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Have you ever spent time observing a toddler or preschooler? Did you notice you could tell how the child felt? Furthermore, the child’s emotions could change quickly—and he or she didn’t hesitate to show this change in emotions, either. A small child can throw a tantrum one minute, but then be smiling and laughing shortly thereafter. The small child doesn’t get stuck in an emotional response. He or she quickly switches behavior as feelings change.

Okay, a child can get away with this. But certainly, it doesn’t work well in adulthood to always make your true feelings visible to the world. Because of this, we teach children how to control their emotions. Parents push for a certain amount or decorum. And actually, socializing children like this is good for society as well as for the children. By learning how to identify their feelings and then express them in appropriate ways, children gain a sense of personal control and personal power, in fact.

Of course, some children don’t grow up in homes where they’re taught how to recognize and deal with their emotions or feelings in healthy ways. Parents may not fulfill their parental responsibility in this arena for reasons including addictions, mental disorders, physical illness, job responsibilities, or narcissistic tendencies which cause their own priorities to take precedence over their children’s needs.

Some parents not only fail to provide this type of guidance for their children, but the way they act, they also cause their children to endure painful experiences. Of course, some of the most common ways this happens is through abuse, neglect, or abandonment.

Certainly, each of these can have a profound negative effect on a child’s development and sense of self. In turn, this poor sense of self often carries over into adulthood. Then, the person is unable to function in ways that promote a happy and productive adulthood.

The Legacy of Shame and Codependency

Are you wondering how or why these life events have such a profound and ongoing negative legacy? Well, it’s because they result in the development of feelings of shame. These feelings of shame, however, remain at an unconscious level. Nevertheless, they drive the person.

So, what are feelings of shame exactly? Shame is about never feeling worthy or good enough. In fact, when a person is driven by feelings of shame, that individual may well feel that he or she is the scum of the earth--hardly worthy of taking up space on earth.

People who can be labeled as codependent or displaying codependency are often being driven unconsciously by shame or shame issues. The codependent woman (yes, the person could be a man, but I’m choosing to use the female pronoun) doesn’t feel good about herself. But then, the codependent woman likely believed that she should be perfect—despite the fact perfection is not attainable. It is an illusion the woman suffering from codependency clings to nevertheless. However, because she is not perfect, she also believes herself not enough—as unworthy.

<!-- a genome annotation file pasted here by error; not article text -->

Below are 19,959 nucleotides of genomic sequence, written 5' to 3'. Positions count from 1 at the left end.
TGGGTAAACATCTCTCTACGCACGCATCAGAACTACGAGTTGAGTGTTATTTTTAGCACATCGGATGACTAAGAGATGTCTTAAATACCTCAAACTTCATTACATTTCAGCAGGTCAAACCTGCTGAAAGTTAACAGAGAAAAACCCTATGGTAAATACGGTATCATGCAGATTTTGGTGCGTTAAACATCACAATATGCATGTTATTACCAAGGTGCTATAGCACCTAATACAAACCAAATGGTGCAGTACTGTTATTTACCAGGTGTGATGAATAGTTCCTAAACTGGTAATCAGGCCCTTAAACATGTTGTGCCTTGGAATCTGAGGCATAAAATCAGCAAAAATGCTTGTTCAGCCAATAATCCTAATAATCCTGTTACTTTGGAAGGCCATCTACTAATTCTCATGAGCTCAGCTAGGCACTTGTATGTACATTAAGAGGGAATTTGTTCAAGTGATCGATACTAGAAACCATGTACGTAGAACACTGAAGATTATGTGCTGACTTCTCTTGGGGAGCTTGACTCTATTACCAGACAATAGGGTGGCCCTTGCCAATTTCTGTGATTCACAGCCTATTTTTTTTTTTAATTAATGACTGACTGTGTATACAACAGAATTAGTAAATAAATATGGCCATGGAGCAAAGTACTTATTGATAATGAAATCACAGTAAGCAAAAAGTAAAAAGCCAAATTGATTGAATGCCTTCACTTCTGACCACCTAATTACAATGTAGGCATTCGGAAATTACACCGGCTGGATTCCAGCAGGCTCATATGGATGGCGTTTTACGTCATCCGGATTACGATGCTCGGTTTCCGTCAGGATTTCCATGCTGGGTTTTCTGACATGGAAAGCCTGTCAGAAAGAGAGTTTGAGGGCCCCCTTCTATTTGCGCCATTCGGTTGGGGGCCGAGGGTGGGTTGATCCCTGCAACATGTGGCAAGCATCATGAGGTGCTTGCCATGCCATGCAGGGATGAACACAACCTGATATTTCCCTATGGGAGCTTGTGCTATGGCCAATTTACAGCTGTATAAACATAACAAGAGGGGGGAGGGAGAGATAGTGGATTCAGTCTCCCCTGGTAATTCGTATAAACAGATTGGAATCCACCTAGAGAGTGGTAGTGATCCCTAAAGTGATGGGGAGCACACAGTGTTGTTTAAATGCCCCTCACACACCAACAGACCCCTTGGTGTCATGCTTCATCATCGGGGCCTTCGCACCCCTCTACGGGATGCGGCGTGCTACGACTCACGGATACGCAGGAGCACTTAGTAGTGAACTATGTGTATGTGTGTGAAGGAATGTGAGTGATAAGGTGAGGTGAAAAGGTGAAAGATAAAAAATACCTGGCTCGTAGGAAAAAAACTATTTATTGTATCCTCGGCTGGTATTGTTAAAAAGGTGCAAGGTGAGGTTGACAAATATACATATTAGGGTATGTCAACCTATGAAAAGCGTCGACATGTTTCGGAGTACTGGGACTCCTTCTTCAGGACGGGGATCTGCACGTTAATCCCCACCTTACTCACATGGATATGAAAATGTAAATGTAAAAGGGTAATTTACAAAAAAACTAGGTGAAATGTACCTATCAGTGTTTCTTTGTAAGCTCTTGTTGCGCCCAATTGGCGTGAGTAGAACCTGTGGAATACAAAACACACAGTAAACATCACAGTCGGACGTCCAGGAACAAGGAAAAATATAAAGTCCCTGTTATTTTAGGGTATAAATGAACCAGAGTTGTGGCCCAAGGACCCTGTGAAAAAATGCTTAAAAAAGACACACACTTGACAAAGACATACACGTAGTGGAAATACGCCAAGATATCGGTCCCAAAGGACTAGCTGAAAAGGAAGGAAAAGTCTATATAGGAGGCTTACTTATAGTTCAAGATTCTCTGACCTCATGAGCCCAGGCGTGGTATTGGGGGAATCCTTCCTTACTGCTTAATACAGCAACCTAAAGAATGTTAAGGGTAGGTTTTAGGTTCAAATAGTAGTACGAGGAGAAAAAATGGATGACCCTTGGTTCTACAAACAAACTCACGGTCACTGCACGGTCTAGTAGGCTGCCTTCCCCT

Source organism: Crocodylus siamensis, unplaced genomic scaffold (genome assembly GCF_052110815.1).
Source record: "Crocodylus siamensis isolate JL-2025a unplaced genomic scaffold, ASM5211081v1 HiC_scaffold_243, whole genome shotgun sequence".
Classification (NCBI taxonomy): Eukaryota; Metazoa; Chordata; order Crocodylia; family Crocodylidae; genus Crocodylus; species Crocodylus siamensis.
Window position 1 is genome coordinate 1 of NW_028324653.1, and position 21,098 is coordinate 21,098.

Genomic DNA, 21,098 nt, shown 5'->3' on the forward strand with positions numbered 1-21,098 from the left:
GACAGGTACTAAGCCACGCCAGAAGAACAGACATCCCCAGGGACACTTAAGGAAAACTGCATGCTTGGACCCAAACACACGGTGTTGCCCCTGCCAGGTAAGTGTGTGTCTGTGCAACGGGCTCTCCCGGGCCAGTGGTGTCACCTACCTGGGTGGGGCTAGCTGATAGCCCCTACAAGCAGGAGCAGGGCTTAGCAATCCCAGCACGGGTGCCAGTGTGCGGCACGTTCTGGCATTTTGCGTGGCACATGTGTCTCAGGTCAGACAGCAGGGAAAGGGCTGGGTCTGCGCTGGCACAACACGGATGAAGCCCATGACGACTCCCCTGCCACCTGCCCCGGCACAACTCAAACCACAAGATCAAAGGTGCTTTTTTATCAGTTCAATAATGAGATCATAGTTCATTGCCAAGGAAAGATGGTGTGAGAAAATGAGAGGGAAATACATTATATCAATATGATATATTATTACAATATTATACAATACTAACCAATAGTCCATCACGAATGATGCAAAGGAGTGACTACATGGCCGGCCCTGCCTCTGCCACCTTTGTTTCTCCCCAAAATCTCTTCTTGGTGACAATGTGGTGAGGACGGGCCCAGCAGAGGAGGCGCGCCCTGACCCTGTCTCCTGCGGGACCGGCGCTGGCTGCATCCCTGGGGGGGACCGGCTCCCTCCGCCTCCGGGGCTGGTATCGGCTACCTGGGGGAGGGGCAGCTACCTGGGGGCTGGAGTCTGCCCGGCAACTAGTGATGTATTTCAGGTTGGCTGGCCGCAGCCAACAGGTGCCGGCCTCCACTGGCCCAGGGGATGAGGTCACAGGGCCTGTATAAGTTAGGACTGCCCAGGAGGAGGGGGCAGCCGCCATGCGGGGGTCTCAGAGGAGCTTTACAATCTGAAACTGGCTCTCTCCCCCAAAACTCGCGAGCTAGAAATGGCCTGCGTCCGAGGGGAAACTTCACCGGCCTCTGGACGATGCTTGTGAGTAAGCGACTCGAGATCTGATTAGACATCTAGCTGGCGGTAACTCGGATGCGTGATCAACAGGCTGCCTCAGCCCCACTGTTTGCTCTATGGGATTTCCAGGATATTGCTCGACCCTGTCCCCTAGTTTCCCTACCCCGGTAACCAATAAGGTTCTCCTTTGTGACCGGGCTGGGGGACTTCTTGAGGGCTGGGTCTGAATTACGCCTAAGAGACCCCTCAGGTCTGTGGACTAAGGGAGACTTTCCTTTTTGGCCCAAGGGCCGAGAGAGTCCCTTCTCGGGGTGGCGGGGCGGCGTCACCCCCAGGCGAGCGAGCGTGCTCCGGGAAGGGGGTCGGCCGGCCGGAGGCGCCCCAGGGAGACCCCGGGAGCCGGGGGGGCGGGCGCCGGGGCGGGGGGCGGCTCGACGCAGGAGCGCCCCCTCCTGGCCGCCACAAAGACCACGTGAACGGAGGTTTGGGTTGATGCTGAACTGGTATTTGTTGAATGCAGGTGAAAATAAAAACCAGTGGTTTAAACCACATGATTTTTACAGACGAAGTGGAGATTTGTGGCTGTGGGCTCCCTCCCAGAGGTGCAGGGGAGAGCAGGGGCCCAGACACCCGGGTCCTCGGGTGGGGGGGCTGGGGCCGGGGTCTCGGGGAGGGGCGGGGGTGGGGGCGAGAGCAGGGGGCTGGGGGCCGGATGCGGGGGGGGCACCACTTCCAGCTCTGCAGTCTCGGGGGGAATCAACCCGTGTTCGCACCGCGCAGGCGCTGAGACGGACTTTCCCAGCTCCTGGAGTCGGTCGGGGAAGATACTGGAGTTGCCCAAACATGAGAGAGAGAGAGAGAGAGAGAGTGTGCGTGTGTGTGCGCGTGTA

Because she doesn’t feel worthy, the codependent woman will typically be attracted to, as well as attract, people who don’t treat her well since she doesn’t feel lovable or deserving of love. And not surprisingly, many of the behaviors of the woman suffering from codependency will engage in are self destructive. Again, she does these things because of core feelings of toxic shame that remain outside of her level of awareness. Furthermore, she will typically remain unaware of what drives her unless she allows the pain to break through, and then she acknowledges and deals with it.

The woman plagued by codependency often keeps these feelings of unworthiness or shame outside her awareness through addictions and engagement in compulsive behaviors. Thus, she might abuse pain pills or tranquilizers, drink heavily, use sex compulsively to feel better, overeat, shop excessively, become fanatical about a cause or religion, become obsessed about maintaining a perfect house and household, become a workaholic, or try to control everything and everyone in her vicinity. This may include an addicted and likely abusive partner.

In time, the behaviors the codependent woman used to remain unaware of her feelings of shame tend to stop working for her. She must face up to the feeling of shame. She must come to believe that she is a worthy human being. And the path of personal development and spiritual growth can lead her there. That is why many recommend twelve –step programs for the codependent woman. A program like Al-Anon can cause her to move from codependency to being codependent no more because indeed, it caused her to move away from being a spiritually bankrupt person.

If you are a codependent woman in emotional pain, why not attend a few Al-Anon meetings? I suspect that Al-Anon might well become an important part of your recovery from codependency.